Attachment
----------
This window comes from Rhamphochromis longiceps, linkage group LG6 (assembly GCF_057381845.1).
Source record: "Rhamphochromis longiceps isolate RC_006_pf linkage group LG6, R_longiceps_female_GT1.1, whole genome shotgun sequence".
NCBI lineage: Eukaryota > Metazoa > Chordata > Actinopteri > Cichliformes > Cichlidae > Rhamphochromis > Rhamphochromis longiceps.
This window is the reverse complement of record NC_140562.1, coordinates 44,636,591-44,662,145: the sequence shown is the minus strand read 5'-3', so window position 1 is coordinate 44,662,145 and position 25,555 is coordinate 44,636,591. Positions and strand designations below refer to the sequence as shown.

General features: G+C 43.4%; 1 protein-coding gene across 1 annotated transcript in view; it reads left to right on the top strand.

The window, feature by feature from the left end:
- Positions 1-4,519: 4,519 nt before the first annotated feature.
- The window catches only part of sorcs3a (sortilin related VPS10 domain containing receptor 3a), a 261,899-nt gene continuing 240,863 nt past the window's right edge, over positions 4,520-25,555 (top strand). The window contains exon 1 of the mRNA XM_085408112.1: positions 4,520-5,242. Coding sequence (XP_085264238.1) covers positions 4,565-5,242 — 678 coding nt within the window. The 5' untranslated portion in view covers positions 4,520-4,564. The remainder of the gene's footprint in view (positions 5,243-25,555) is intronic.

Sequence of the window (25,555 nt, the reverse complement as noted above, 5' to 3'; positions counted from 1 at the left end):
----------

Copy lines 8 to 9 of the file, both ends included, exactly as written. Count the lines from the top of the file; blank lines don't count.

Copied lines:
- The window catches only part of sorcs3a (sortilin related VPS10 domain containing receptor 3a), a 261,899-nt gene continuing 240,863 nt past the window's right edge, over positions 4,520-25,555 (top strand). The window contains exon 1 of the mRNA XM_085408112.1: positions 4,520-5,242. Coding sequence (XP_085264238.1) covers positions 4,565-5,242 — 678 coding nt within the window. The 5' untranslated portion in view covers positions 4,520-4,564. The remainder of the gene's footprint in view (positions 5,243-25,555) is intronic.

Sequence of the window (25,555 nt, the reverse complement as noted above, 5' to 3'; positions counted from 1 at the left end):